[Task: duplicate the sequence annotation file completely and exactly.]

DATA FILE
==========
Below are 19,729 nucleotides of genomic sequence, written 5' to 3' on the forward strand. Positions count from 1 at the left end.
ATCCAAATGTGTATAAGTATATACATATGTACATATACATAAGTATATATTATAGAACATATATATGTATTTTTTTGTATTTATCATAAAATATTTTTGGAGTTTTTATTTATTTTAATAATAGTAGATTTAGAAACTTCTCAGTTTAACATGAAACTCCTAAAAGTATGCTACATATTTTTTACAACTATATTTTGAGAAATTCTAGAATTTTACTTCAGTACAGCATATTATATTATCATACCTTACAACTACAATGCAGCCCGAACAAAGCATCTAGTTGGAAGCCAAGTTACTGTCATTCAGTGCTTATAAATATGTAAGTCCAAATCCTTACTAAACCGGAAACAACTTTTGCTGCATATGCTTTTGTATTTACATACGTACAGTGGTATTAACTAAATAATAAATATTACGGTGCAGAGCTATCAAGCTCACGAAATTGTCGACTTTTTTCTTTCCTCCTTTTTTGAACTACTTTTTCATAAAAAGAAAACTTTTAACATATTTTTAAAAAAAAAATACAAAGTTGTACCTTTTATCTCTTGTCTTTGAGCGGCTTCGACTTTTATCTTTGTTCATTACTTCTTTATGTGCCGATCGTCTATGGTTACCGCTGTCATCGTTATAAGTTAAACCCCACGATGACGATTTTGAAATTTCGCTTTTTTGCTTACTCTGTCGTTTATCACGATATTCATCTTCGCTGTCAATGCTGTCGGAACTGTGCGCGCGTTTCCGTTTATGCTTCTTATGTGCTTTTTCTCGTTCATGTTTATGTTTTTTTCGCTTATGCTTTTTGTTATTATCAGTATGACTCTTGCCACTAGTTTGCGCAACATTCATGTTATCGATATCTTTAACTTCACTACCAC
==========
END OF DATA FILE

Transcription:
Below are 19,729 nucleotides of genomic sequence, written 5' to 3' on the forward strand. Positions count from 1 at the left end.
ATCCAAATGTGTATAAGTATATACATATGTACATATACATAAGTATATATTATAGAACATATATATGTATTTTTTTGTATTTATCATAAAATATTTTTGGAGTTTTTATTTATTTTAATAATAGTAGATTTAGAAACTTCTCAGTTTAACATGAAACTCCTAAAAGTATGCTACATATTTTTTACAACTATATTTTGAGAAATTCTAGAATTTTACTTCAGTACAGCATATTATATTATCATACCTTACAACTACAATGCAGCCCGAACAAAGCATCTAGTTGGAAGCCAAGTTACTGTCATTCAGTGCTTATAAATATGTAAGTCCAAATCCTTACTAAACCGGAAACAACTTTTGCTGCATATGCTTTTGTATTTACATACGTACAGTGGTATTAACTAAATAATAAATATTACGGTGCAGAGCTATCAAGCTCACGAAATTGTCGACTTTTTTCTTTCCTCCTTTTTTGAACTACTTTTTCATAAAAAGAAAACTTTTAACATATTTTTAAAAAAAAAATACAAAGTTGTACCTTTTATCTCTTGTCTTTGAGCGGCTTCGACTTTTATCTTTGTTCATTACTTCTTTATGTGCCGATCGTCTATGGTTACCGCTGTCATCGTTATAAGTTAAACCCCACGATGACGATTTTGAAATTTCGCTTTTTTGCTTACTCTGTCGTTTATCACGATATTCATCTTCGCTGTCAATGCTGTCGGAACTGTGCGCGCGTTTCCGTTTATGCTTCTTATGTGCTTTTTCTCGTTCATGTTTATGTTTTTTTCGCTTATGCTTTTTGTTATTATCAGTATGACTCTTGCCACTAGTTTGCGCAACATTCATGTTATCGATATCTTTAACTTCACTACCAC